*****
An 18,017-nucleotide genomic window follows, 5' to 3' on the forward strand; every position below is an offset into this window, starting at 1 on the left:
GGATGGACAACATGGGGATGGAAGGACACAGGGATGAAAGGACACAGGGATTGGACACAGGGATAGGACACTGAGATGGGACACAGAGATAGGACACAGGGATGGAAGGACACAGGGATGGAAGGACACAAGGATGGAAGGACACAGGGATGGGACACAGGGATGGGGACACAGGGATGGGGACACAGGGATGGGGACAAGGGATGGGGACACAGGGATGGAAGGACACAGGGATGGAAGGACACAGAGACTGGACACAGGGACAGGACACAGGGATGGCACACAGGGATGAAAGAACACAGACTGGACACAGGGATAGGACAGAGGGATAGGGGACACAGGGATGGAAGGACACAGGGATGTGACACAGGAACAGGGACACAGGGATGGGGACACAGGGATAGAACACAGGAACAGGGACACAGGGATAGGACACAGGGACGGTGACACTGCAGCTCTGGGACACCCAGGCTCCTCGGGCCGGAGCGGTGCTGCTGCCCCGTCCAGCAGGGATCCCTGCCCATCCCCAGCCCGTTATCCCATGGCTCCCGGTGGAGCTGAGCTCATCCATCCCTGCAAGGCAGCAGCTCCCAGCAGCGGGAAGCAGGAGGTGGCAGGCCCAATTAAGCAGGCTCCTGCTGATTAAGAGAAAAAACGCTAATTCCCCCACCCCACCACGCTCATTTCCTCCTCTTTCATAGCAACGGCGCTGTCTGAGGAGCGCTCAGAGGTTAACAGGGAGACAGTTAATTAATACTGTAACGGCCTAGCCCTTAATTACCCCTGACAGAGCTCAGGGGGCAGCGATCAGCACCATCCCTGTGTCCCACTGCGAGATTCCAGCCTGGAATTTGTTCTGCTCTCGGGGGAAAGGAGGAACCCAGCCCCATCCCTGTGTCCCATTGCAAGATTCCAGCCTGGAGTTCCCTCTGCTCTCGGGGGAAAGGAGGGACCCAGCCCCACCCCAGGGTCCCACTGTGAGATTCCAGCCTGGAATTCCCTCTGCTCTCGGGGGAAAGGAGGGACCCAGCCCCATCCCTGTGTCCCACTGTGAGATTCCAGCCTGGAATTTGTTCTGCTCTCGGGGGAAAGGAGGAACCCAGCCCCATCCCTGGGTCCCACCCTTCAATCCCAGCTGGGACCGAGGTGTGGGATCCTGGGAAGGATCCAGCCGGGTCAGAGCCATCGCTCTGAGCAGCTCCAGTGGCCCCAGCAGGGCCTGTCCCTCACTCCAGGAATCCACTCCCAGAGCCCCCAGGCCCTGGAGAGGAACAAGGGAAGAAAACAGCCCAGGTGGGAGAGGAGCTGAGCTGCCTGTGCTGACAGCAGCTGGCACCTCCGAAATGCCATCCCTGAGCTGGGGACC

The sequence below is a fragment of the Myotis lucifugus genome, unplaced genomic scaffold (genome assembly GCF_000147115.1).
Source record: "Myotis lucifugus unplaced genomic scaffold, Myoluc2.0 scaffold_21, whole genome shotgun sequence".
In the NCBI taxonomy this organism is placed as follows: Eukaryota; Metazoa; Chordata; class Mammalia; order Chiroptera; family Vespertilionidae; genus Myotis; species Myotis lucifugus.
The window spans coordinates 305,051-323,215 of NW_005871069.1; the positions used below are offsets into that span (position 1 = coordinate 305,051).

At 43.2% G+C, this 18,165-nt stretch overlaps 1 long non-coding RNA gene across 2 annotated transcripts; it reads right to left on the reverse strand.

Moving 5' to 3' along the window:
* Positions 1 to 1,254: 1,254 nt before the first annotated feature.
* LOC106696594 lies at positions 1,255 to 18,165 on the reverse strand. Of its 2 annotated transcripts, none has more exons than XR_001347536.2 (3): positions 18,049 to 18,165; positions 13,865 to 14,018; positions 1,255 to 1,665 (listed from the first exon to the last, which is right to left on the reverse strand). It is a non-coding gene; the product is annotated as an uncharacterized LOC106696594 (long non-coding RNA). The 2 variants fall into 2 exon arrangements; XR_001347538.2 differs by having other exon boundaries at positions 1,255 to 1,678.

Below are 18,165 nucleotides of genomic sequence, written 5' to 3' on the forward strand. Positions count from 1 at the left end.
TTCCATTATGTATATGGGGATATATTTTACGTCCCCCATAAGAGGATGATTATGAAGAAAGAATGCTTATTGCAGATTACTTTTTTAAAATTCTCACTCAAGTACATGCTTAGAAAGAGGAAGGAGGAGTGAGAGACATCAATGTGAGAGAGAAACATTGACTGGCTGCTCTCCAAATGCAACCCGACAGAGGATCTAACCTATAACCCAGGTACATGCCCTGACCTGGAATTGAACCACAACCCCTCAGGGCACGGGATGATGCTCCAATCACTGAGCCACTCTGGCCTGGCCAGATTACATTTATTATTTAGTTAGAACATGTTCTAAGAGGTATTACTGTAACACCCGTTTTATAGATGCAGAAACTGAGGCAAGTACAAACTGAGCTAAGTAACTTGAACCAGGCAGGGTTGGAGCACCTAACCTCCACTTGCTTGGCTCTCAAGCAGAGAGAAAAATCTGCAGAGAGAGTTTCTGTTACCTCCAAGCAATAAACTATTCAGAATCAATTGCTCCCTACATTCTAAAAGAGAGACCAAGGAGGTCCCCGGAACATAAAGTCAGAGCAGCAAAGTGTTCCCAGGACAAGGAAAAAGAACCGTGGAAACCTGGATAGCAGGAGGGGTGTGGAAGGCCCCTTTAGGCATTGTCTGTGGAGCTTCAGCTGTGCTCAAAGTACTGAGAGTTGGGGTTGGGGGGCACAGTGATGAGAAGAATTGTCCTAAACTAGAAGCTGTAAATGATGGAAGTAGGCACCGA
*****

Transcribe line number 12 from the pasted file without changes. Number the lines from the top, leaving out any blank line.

TTCCATTATGTATATGGGGATATATTTTACGTCCCCCATAAGAGGATGATTATGAAGAAAGAATGCTTATTGCAGATTACTTTTTTAAAATTCTCACTCAAGTACATGCTTAGAAAGAGGAAGGAGGAGTGAGAGACATCAATGTGAGAGAGAAACATTGACTGGCTGCTCTCCAAATGCAACCCGACAGAGGATCTAACCTATAACCCAGGTACATGCCCTGACCTGGAATTGAACCACAACCCCTCAGGGCACGGGATGATGCTCCAATCACTGAGCCACTCTGGCCTGGCCAGATTACATTTATTATTTAGTTAGAACATGTTCTAAGAGGTATTACTGTAACACCCGTTTTATAGATGCAGAAACTGAGGCAAGTACAAACTGAGCTAAGTAACTTGAACCAGGCAGGGTTGGAGCACCTAACCTCCACTTGCTTGGCTCTCAAGCAGAGAGAAAAATCTGCAGAGAGAGTTTCTGTTACCTCCAAGCAATAAACTATTCAGAATCAATTGCTCCCTACATTCTAAAAGAGAGACCAAGGAGGTCCCCGGAACATAAAGTCAGAGCAGCAAAGTGTTCCCAGGACAAGGAAAAAGAACCGTGGAAACCTGGATAGCAGGAGGGGTGTGGAAGGCCCCTTTAGGCATTGTCTGTGGAGCTTCAGCTGTGCTCAAAGTACTGAGAGTTGGGGTTGGGGGGCACAGTGATGAGAAGAATTGTCCTAAACTAGAAGCTGTAAATGATGGAAGTAGGCACCGA